The aim of this process is to dry the product and to strengthen its aromas and / or to strengthen the structure of raw products.
Field of Application
Typical products that are roasted are: coffee, grain products and processed cereals, nuts, cocoa, chicory and fruit.
Techniques, methods and installation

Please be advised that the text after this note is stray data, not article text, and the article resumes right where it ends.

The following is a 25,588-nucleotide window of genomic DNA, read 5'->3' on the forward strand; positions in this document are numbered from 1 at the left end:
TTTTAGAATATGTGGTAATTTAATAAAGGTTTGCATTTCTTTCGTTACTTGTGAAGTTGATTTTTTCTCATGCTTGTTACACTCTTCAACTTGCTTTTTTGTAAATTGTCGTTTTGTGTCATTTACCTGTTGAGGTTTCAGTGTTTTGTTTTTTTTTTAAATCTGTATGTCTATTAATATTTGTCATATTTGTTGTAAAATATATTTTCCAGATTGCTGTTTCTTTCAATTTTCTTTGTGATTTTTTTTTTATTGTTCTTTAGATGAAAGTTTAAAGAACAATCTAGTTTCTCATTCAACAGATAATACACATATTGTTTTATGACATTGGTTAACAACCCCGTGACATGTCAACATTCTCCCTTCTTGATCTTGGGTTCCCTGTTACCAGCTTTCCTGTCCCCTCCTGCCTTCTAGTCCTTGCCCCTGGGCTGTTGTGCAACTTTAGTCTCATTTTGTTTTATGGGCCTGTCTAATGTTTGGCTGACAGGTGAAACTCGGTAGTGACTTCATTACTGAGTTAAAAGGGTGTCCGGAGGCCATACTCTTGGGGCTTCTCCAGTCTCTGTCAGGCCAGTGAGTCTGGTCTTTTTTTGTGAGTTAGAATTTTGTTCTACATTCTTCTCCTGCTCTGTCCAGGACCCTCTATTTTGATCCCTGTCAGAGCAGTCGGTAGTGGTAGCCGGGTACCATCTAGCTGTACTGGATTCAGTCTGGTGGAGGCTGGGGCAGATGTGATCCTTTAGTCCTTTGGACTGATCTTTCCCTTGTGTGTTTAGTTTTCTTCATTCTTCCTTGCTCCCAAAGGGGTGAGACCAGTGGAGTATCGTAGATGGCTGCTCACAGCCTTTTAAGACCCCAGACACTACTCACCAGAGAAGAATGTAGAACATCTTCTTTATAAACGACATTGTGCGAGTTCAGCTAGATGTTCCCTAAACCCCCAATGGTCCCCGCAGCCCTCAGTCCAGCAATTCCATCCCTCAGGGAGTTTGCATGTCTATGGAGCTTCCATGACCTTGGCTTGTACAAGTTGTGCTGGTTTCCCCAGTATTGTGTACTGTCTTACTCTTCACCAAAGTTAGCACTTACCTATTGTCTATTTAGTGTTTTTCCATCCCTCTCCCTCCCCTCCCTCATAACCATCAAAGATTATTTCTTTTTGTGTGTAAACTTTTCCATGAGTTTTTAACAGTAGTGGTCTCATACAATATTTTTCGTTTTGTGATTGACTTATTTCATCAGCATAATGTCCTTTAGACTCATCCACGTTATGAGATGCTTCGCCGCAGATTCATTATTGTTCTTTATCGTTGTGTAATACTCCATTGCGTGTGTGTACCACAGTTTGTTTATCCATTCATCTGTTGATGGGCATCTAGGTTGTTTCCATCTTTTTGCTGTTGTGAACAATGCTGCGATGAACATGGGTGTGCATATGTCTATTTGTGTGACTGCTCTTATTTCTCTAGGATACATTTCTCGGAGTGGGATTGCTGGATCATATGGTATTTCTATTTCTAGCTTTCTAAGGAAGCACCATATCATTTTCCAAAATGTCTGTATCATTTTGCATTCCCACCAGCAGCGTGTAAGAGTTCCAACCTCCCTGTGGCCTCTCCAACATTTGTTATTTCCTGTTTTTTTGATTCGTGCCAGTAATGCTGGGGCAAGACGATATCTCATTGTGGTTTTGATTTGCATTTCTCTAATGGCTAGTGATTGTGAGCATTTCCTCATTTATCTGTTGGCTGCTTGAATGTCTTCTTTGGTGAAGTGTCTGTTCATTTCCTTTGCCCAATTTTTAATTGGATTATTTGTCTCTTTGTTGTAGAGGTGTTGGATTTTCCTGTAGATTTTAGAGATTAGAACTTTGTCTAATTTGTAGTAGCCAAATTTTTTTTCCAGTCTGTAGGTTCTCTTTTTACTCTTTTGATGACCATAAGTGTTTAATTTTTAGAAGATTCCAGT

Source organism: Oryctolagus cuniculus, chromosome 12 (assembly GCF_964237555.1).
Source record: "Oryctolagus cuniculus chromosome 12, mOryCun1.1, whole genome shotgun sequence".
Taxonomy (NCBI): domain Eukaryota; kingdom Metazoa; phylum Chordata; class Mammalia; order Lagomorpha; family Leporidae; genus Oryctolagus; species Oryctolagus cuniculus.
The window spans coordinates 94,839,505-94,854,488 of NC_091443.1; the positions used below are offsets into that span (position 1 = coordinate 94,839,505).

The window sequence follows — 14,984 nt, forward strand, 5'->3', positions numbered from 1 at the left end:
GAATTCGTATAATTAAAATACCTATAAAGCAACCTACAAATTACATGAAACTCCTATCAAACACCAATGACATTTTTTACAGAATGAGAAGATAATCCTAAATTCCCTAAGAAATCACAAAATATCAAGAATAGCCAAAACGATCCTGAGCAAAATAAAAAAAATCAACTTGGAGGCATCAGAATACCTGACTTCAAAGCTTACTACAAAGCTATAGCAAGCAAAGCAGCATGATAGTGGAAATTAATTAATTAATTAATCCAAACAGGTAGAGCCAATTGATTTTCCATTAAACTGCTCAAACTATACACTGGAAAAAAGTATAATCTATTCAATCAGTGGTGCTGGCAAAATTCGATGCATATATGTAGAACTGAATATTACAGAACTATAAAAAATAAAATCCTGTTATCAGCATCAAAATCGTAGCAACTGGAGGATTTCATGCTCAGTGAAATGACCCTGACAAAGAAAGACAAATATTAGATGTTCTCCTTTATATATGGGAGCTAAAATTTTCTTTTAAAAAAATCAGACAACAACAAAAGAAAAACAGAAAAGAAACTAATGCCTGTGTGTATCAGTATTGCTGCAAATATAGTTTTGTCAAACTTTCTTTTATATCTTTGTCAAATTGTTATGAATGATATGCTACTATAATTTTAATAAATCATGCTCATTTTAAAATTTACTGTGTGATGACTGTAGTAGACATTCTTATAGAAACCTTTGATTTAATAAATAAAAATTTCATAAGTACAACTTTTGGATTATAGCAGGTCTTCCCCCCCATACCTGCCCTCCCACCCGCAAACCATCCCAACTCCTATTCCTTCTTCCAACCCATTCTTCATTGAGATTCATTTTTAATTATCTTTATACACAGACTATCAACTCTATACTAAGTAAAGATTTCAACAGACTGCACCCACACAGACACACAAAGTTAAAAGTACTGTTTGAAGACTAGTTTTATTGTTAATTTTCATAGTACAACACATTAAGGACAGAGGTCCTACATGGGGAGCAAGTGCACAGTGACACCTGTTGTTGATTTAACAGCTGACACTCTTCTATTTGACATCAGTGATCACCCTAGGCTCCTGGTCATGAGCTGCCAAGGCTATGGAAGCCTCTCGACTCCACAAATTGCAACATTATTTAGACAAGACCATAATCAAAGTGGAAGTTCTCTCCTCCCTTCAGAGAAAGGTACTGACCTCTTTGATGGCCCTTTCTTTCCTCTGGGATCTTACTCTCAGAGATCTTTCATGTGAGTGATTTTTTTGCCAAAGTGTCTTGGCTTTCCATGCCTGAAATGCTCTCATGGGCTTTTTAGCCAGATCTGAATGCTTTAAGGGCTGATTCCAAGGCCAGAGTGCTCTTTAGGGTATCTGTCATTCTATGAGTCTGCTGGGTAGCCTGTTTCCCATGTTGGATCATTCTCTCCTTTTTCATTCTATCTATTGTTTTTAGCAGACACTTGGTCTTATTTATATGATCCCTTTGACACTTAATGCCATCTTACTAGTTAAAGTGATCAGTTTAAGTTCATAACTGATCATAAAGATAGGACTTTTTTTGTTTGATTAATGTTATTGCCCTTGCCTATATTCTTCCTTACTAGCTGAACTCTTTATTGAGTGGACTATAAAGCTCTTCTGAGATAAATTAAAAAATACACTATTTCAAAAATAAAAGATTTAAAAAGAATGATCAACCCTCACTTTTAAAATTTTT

The raw product is normally exposed to hot air (at temperatures over 100 ° C). Sometimes the raw product is pre-dried. The moisture content is thus reduced from 8-20% to less than 1%. When the product has reached a sufficient moisture content under high temperature (i.e., over 120 ° C), reactions take place in the product. These so-called Maillard reactions are important in the formation of aromas in coffee and cocoa. The duration of this roasting process depends on the product and the specific aromas required. Burning times for coffee vary from 1 to 20 minutes, while for cocoa and other products this can run up to 180 minutes. When the product temperature reaches the required level, the Maillard reactions are stopped by cooling the product with air or by cooling the product with water followed by air cooling. Roasting can be carried out both in batch and continuously. Typical installations for batch scheduling are: a drum burner, column burner (cocoa), rotating disc burner, fluidized bed burner, spray bed burner, etc. At each installation the product is simultaneously heated and moved. The product can come into direct contact with the hot air (convective heat transfer) or in contact with a heated surface (conductive heat transfer). Usually it is a combination of both. Cooling takes place in a separate installation. This can be a cooling screen through which air is passed or a spray bed cooler or any other installation where the raw product is in contact with fresh air. Cooling with water can take place in the combustion chamber and sometimes in the cooling installation. Cyclones are used as an integral part of the process of removing particulate matter (mainly consisting of product remains and peels) from the air before it is discharged into the atmosphere. The recovered material is then reprocessed. The cooling air is also emitted to the atmosphere.